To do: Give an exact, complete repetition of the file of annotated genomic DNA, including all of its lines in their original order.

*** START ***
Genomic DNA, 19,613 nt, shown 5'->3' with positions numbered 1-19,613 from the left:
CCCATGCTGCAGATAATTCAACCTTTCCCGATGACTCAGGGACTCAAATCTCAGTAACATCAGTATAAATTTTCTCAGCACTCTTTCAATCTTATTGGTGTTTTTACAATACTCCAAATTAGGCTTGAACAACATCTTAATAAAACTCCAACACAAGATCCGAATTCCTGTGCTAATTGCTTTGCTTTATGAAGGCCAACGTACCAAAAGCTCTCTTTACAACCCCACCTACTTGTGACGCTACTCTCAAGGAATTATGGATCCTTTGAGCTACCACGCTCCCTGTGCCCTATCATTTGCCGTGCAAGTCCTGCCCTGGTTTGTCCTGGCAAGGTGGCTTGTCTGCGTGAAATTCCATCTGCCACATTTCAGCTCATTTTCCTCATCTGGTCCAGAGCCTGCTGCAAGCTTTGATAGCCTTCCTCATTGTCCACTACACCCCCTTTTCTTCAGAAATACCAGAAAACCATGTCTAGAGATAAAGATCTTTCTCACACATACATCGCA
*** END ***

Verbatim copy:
Genomic DNA, 19,613 nt, shown 5'->3' with positions numbered 1-19,613 from the left:
CCCATGCTGCAGATAATTCAACCTTTCCCGATGACTCAGGGACTCAAATCTCAGTAACATCAGTATAAATTTTCTCAGCACTCTTTCAATCTTATTGGTGTTTTTACAATACTCCAAATTAGGCTTGAACAACATCTTAATAAAACTCCAACACAAGATCCGAATTCCTGTGCTAATTGCTTTGCTTTATGAAGGCCAACGTACCAAAAGCTCTCTTTACAACCCCACCTACTTGTGACGCTACTCTCAAGGAATTATGGATCCTTTGAGCTACCACGCTCCCTGTGCCCTATCATTTGCCGTGCAAGTCCTGCCCTGGTTTGTCCTGGCAAGGTGGCTTGTCTGCGTGAAATTCCATCTGCCACATTTCAGCTCATTTTCCTCATCTGGTCCAGAGCCTGCTGCAAGCTTTGATAGCCTTCCTCATTGTCCACTACACCCCCTTTTCTTCAGAAATACCAGAAAACCATGTCTAGAGATAAAGATCTTTCTCACACATACATCGCA